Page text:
Easter 3                                               Keeping Faith                                      Susan J. Barnes

April 30, 2017                                                                                      St. John’s, Minneapolis

Theologian Frederick Buechner writes memoirs. He recommends doing so as a periodic spiritual discipline.  That makes a lot of sense, really.   If we look back from time to time, we more clearly see how God has been working in our lives (it’s much harder in the present, isn’t it?)   We recognize the particular talents that God has given us and—if we will–how God has used them as spiritual gifts.

This practice can be good for congregations, too.   And a Centennial is just the time for a backward glance.   Jane Gilgun’s three sessions on our history in the Forum this year have shown how consistently certain characteristics that run right through St. John’s story are still part of our mission statement.   It seems that congregations, like people, have DNA.

For instance, the nurturing of children is there: from our very first days as part of an ecumenical Sunday school in the 1890s.

Celebration of community in and out of worship is, too, along with service to others.

As I’ve thought about our history lately, I’ve recognized that keeping faith is also part of St. John’s DNA.  Like other aspects of our nature, we probably take it for granted.   After all, it is part of the fabric—the very mortar–of this beloved building.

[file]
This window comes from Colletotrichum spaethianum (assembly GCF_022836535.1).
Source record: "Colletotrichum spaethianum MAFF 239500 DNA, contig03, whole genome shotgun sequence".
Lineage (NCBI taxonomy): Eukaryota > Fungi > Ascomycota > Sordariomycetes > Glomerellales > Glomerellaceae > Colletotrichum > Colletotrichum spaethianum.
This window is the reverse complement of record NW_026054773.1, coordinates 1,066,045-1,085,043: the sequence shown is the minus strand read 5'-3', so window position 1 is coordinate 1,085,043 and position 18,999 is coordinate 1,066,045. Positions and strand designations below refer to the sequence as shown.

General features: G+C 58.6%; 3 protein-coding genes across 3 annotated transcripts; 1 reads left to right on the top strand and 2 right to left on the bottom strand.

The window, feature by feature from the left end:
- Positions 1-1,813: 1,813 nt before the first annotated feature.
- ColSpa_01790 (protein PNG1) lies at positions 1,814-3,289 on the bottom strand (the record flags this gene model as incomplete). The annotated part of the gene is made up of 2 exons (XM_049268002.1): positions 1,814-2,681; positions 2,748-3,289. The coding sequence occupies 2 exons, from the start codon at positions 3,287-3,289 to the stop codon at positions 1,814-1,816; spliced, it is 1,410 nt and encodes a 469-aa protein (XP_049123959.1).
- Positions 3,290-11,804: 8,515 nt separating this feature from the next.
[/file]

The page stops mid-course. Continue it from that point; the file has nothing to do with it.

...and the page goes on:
Here’s what I mean.

One hundred years ago this month, on April 4, 1917, the United States joined the Allies in World War I.

Barely a year before, the cornerstone had been laid on our Tower and Sanctuary.   In the upheaval and uncertainty of war, in which a number of St. John’s members offered up their lives, the congregation kept faith.   They completed the construction in time to celebrate the first services on September 17, 1917. They did so, by the way, with $27,000 in pledges and an $18,000 mortgage that would not be paid off for thirty years!

Now faith is the substance of things hoped for, the evidence of things not seen. (From the letter to the Hebrews)

Keeping faith means taking action in the present that both honors the past and looks with hope to the unseen future.

Sometimes that future lies a long way off—as with our church bell.   The Tower was designed and fitted out for a bell.  But it only got one 63 years later–in 1990; it was a gift of Fred Appell, Kirsten Mair’s father, who named it “Elizabeth” in memory of John the Baptist’s mother.